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Fine-tuning before big show

India will look to iron out bowling concerns ahead of potential twin dates with Pakistan

Written by Nihal Koshie | Mirpur | Published: March 16, 2012 12:49:21 am

After being locked in battle against the Sri Lankans and the Australians all through February and March,the Indian team will face their first relatively easy opposition in Bangladesh on Friday. Yet,despite playing the ninth ranked ODI team in the world and despite having kickstarted the Asia Cup on a winning note,the Indians will be forced to approach Friday’s match with the same intensity as they have displayed for the last two months.

The reason is a simple one,a win over Bangladesh will book India’s spot in the final. And it will be their only opportunity to fine-tune their skills before back-to-back encounters against Pakistan — first in the last match of the group stages,and then in the all-important final.

On the batting front,the team ticked most of the boxes in the game against the Lankans. The top-order fired with a century each from Gautam Gambhir and Virat Kohli,while skipper Dhoni and Suresh Raina gave a glimpse of why they are the best finishers in the game. It was,however,the performance of the bowling department that was a real concern.

Yes,Irfan Pathan and R Vinay Kumar picked up four and three wickets respectively. But they weren’t always consistent with their lines and lengths,relying more on clever change of pace to bag their scalps. Praveen Kumar,on the other hand,didn’t even do that.

The last two columns of Praveen’s bowling figures — 0 for 47 — will be the biggest worrying factor for Dhoni going into the Bangladesh match. Praveen was expected to take on the mantle of the leader of this attack in the absence of Zaheer Khan,who was rested for this tournament. He did just that in England,after Zaheer had limped off during the first Test at Lord’s.

At that stage of his career,in July 2011,Praveen had the dual task of shouldering a weak Indian bowling attack and simultaneously proving himself — as he was on a comeback after missing the World Cup due to injury. A left-ankle strain ruled him out of the fourth Test at the Oval,and that marked the start of a period when he was shuffled in and out of the team by constantly being on the sick-list.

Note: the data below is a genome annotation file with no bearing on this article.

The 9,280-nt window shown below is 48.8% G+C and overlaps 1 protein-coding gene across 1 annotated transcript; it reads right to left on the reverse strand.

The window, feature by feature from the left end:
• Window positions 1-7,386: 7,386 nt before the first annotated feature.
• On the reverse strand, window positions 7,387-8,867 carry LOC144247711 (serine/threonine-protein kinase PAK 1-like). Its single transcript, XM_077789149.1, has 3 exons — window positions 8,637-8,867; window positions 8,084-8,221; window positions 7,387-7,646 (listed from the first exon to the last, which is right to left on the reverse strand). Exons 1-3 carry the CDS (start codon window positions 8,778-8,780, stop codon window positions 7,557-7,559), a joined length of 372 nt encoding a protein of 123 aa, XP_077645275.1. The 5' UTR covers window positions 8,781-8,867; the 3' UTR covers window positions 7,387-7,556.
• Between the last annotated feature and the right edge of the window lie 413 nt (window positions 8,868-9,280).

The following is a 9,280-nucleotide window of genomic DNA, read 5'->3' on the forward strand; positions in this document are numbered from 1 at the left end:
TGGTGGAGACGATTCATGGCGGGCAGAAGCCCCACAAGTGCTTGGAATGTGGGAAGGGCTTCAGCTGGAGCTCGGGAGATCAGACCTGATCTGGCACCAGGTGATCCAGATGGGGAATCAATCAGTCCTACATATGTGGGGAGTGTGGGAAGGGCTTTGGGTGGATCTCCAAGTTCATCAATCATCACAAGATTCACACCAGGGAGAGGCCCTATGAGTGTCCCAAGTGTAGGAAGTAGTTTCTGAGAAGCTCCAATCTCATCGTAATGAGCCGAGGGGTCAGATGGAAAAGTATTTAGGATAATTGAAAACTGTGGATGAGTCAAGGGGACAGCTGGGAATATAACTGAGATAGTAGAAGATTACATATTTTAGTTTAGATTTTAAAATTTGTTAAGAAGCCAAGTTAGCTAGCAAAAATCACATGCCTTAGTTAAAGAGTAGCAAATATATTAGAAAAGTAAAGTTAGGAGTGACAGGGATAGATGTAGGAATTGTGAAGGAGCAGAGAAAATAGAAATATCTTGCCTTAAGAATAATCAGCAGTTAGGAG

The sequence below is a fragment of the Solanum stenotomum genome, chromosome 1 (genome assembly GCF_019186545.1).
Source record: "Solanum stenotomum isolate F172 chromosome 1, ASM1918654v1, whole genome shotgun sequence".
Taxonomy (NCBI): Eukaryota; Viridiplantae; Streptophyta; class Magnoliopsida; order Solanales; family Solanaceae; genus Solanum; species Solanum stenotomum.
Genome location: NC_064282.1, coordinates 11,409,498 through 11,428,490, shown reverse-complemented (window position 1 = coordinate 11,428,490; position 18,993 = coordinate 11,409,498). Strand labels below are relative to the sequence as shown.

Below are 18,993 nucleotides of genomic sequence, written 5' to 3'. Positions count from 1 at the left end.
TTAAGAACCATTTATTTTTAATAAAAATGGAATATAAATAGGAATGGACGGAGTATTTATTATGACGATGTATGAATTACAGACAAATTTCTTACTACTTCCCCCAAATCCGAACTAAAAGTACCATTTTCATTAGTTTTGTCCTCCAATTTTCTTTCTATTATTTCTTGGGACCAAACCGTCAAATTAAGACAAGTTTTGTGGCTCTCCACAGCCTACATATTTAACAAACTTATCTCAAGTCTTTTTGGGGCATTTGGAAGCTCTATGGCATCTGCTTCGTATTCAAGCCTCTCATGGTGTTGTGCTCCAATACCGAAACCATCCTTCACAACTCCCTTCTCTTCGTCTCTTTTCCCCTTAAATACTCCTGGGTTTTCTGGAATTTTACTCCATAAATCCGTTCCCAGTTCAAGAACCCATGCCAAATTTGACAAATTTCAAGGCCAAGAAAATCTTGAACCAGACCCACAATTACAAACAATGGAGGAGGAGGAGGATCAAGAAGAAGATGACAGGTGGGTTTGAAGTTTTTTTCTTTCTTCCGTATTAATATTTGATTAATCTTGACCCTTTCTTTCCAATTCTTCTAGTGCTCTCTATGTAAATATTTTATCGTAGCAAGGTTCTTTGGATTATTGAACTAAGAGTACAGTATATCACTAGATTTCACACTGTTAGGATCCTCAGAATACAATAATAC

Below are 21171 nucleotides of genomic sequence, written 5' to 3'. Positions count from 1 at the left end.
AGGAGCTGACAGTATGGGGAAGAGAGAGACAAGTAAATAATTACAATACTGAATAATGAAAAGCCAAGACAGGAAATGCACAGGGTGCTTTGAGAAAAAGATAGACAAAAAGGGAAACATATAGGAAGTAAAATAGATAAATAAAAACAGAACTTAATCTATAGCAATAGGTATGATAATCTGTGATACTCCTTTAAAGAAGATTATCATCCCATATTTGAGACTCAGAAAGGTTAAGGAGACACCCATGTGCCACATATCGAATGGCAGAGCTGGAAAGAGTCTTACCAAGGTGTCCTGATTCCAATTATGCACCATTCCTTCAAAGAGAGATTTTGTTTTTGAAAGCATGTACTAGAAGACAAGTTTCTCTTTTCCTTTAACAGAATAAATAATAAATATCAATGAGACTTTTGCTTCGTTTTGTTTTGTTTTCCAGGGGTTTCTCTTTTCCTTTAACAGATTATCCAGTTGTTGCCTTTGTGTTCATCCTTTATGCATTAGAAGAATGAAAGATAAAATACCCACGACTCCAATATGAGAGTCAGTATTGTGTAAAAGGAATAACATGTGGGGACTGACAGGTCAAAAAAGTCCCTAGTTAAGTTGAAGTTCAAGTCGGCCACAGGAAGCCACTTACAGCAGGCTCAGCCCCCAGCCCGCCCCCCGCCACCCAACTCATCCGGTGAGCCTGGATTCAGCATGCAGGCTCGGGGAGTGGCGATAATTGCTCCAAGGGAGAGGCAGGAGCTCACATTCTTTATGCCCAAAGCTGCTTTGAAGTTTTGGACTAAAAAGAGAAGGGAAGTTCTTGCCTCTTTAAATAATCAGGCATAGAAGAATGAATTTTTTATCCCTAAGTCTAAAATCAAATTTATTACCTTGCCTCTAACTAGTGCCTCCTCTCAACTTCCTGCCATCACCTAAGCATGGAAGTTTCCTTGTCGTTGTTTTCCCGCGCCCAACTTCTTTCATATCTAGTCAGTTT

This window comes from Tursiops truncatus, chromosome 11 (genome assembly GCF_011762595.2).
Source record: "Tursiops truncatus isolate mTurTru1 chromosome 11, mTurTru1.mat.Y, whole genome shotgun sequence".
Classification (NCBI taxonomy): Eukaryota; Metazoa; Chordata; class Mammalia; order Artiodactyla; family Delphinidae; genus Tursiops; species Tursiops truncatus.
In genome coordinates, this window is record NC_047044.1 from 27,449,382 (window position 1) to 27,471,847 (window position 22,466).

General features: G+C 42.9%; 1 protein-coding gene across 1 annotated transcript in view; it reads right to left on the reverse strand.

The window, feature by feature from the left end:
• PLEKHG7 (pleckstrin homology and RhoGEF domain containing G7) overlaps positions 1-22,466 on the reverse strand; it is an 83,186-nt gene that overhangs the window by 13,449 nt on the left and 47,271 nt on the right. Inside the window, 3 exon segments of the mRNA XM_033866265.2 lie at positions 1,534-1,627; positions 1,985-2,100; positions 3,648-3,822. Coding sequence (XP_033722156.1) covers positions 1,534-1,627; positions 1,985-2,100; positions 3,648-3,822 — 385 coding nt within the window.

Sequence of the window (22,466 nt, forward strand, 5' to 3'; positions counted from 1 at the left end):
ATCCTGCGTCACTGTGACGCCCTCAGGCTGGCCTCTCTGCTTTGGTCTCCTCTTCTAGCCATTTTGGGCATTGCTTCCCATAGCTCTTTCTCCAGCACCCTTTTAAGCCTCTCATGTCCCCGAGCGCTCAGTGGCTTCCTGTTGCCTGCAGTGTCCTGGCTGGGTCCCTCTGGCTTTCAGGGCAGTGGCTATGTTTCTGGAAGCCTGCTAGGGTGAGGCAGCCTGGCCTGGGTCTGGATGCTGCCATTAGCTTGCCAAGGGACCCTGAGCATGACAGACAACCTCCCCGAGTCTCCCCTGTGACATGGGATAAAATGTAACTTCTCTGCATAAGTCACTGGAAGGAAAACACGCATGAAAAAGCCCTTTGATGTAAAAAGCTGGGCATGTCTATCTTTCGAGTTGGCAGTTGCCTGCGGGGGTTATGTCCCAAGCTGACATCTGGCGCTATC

Ever since,a rib injury ruled him out of the home ODIs against the West Indies and India’s Test tour of Australia. And even after his recovery and return to the ODI side,the Uttar Pradesh medium-pacer hasn’t been able to get back in the swing of things.

The injury-induced interruptions perhaps disturbed his rhythm,because even when he made a comeback during the tri-series in Australia,he wasn’t at his best. At Sydney,he picked up two early wickets,that of Shane Watson and Peter Forrest,using movement and change of pace. It was a praise-worthy wicket-taking effort with the new-ball,which is his strength. There haven’t been enough of those kind of early spells.

“Praveen is talented,but we want him to work a bit more,” Dhoni had said before the last round of group matches in Australia. “He bowled a bit short in the first game (of the tri-series in Melbourne). And once he was dropped,everyone who replaced him did well.” A month later,nothing much had changed.

India’s opening game against Sri Lanka in the Asia Cup highlighted the regression in Praveen’s form. He continued to bowl too short or down the leg side or made the ball move too wide off off-stump to have any telling impact. He did produce an occasional beauty,but inevitably followed it up with a poor ball.

When Praveen has an off-day,at his pace,he goes for runs. He can also be held guilty of getting carried away and overusing his ability to swing the ball both ways,a skill that becomes ineffective when he loses control over his art. In the sixth over of the innings,Jayawardene scooped a bad inswinger to the fine-leg fence for a six and then steered the following outswinger,one which was moving away from off-stump,to the third man fence.

Praveen went for 29 runs in his first three overs before Dhoni took him out of the attack. Although his second spell was a better effort,he would still be disappointed at his failure to get on the wickets board in a crucial game.

But against the Bangladeshis,in what would have otherwise been considered an inconsequential game,Praveen can make amends by shaking off the rust. It will help India before their twin dates with Pakistan.

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